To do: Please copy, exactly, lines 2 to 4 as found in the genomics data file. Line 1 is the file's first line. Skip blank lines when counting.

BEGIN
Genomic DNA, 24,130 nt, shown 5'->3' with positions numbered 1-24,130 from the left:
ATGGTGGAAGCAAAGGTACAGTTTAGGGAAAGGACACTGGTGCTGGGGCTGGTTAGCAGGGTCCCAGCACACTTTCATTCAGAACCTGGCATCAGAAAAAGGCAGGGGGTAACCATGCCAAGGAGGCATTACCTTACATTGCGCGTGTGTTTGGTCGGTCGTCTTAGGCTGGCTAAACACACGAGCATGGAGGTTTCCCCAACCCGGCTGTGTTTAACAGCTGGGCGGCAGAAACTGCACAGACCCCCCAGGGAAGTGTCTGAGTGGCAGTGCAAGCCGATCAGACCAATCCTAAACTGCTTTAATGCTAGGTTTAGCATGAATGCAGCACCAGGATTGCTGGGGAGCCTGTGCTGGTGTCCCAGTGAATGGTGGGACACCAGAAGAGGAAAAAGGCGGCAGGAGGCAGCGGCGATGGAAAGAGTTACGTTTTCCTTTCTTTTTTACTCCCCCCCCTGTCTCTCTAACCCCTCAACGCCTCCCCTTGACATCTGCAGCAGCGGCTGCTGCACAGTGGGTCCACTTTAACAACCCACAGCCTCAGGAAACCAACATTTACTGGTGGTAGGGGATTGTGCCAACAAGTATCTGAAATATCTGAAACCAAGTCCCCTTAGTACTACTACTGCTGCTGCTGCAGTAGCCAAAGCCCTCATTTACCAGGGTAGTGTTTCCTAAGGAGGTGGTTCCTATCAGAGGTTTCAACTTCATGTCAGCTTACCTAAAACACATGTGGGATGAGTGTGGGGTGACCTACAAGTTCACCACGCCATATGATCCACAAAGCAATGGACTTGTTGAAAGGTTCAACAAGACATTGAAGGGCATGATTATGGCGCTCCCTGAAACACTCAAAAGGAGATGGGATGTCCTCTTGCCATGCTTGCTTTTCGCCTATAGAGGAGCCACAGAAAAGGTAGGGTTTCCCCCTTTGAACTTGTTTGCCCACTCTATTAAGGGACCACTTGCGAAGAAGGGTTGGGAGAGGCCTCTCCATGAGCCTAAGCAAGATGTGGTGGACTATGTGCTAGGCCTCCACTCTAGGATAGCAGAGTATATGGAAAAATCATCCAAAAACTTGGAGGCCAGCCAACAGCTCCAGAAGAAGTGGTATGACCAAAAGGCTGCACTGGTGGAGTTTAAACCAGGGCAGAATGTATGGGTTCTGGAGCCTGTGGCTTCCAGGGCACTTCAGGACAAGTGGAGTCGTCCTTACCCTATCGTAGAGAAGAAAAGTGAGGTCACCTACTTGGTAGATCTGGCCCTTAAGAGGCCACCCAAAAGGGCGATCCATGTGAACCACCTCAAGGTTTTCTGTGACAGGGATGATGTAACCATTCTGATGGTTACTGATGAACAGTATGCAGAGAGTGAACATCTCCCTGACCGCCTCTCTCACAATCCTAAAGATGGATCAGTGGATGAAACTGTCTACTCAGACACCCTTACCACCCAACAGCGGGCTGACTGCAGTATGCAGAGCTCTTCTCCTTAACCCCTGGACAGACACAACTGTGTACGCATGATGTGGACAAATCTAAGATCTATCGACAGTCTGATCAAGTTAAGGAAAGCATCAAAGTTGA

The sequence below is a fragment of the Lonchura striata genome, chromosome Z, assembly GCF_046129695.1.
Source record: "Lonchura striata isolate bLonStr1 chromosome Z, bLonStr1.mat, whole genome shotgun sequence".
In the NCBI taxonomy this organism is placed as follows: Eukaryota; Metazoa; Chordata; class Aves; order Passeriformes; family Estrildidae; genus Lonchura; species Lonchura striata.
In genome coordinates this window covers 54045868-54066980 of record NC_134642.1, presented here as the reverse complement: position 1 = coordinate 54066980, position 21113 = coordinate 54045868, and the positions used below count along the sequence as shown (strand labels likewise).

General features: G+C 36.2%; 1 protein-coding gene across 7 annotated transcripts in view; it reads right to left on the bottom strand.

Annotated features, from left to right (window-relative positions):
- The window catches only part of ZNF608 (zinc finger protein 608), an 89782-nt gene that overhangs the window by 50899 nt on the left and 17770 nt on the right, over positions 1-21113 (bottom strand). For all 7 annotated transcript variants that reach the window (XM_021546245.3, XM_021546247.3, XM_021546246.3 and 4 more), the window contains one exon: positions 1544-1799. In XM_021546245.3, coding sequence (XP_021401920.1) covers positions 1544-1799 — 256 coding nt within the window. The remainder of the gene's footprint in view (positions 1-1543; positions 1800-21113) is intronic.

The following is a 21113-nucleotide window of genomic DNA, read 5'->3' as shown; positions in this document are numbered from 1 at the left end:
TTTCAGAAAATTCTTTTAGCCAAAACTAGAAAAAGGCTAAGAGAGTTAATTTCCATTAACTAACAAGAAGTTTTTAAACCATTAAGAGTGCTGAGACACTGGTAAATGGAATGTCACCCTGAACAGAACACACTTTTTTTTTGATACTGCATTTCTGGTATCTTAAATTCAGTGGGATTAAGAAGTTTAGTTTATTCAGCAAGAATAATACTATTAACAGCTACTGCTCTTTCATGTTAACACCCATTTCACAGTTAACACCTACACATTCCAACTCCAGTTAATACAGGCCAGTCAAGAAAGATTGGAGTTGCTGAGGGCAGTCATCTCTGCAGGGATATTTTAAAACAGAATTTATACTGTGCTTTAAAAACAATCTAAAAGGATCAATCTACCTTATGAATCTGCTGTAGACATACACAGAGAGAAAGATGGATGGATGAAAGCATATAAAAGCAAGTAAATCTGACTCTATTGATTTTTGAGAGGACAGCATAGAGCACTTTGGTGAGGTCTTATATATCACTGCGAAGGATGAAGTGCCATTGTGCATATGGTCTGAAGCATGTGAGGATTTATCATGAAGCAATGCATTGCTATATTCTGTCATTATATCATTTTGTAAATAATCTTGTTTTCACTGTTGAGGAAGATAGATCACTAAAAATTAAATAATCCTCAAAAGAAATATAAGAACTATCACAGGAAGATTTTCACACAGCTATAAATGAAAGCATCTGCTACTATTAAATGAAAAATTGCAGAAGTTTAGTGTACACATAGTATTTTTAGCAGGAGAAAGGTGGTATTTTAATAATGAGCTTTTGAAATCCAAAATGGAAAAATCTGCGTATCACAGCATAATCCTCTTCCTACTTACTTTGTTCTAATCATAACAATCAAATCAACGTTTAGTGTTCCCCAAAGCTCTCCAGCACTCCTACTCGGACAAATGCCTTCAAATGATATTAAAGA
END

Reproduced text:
ATGGTGGAAGCAAAGGTACAGTTTAGGGAAAGGACACTGGTGCTGGGGCTGGTTAGCAGGGTCCCAGCACACTTTCATTCAGAACCTGGCATCAGAAAAAGGCAGGGGGTAACCATGCCAAGGAGGCATTACCTTACATTGCGCGTGTGTTTGGTCGGTCGTCTTAGGCTGGCTAAACACACGAGCATGGAGGTTTCCCCAACCCGGCTGTGTTTAACAGCTGGGCGGCAGAAACTGCACAGACCCCCCAGGGAAGTGTCTGAGTGGCAGTGCAAGCCGATCAGACCAATCCTAAACTGCTTTAATGCTAGGTTTAGCATGAATGCAGCACCAGGATTGCTGGGGAGCCTGTGCTGGTGTCCCAGTGAATGGTGGGACACCAGAAGAGGAAAAAGGCGGCAGGAGGCAGCGGCGATGGAAAGAGTTACGTTTTCCTTTCTTTTTTACTCCCCCCCCTGTCTCTCTAACCCCTCAACGCCTCCCCTTGACATCTGCAGCAGCGGCTGCTGCACAGTGGGTCCACTTTAACAACCCACAGCCTCAGGAAACCAACATTTACTGGTGGTAGGGGATTGTGCCAACAAGTATCTGAAATATCTGAAACCAAGTCCCCTTAGTACTACTACTGCTGCTGCTGCAGTAGCCAAAGCCCTCATTTACCAGGGTAGTGTTTCCTAAGGAGGTGGTTCCTATCAGAGGTTTCAACTTCATGTCAGCTTACCTAAAACACATGTGGGATGAGTGTGGGGTGACCTACAAGTTCACCACGCCATATGATCCACAAAGCAATGGACTTGTTGAAAGGTTCAACAAGACATTGAAGGGCATGATTATGGCGCTCCCTGAAACACTCAAAAGGAGATGGGATGTCCTCTTGCCATGCTTGCTTTTCGCCTATAGAGGAGCCACAGAAAAGGTAGGGTTTCCCCCTTTGAACTTGTTTGCCCACTCTATTAAGGGACCACTTGCGAAGAAGGGTTGGGAGAGGCCTCTCCATGAGCCTAAGCAAGATGTGGTGGACTATGTGCTAGGCCTCCACTCTAGGATAGCAGAGTATATGGAAAAATCATCCAAAAACTTGGAGGCCAGCCAACAGCTCCAGAAGAAGTGGTATGACCAAAAGGCTGCACTGGTGGAGTTTAAACCAGGGCAGAATGTATGGGTTCTGGAGCCTGTGGCTTCCAGGGCACTTCAGGACAAGTGGAGTCGTCCTTACCCTATCGTAGAGAAGAAAAGTGAGGTCACCTACTTGGTAGATCTGGCCCTTAAGAGGCCACCCAAAAGGGCGATCCATGTGAACCACCTCAAGGTTTTCTGTGACAGGGATGATGTAACCATTCTGATGGTTACTGATGAACAGTATGCAGAGAGTGAACATCTCCCTGACCGCCTCTCTCACAATCCTAAAGATGGATCAGTGGATGAAACTGTCTACTCAGACACCCTTACCACCCAACAGCGGGCTGACTGCAGTATGCAGAGCTCTTCTCCTTAACCCCTGGACAGACACAACTGTGTACGCATGATGTGGACAAATCTAAGATCTATCGACAGTCTGATCAAGTTAAGGAAAGCATCAAAGTTGA

The sequence below is a fragment of the Lonchura striata genome, chromosome Z, assembly GCF_046129695.1.
Source record: "Lonchura striata isolate bLonStr1 chromosome Z, bLonStr1.mat, whole genome shotgun sequence".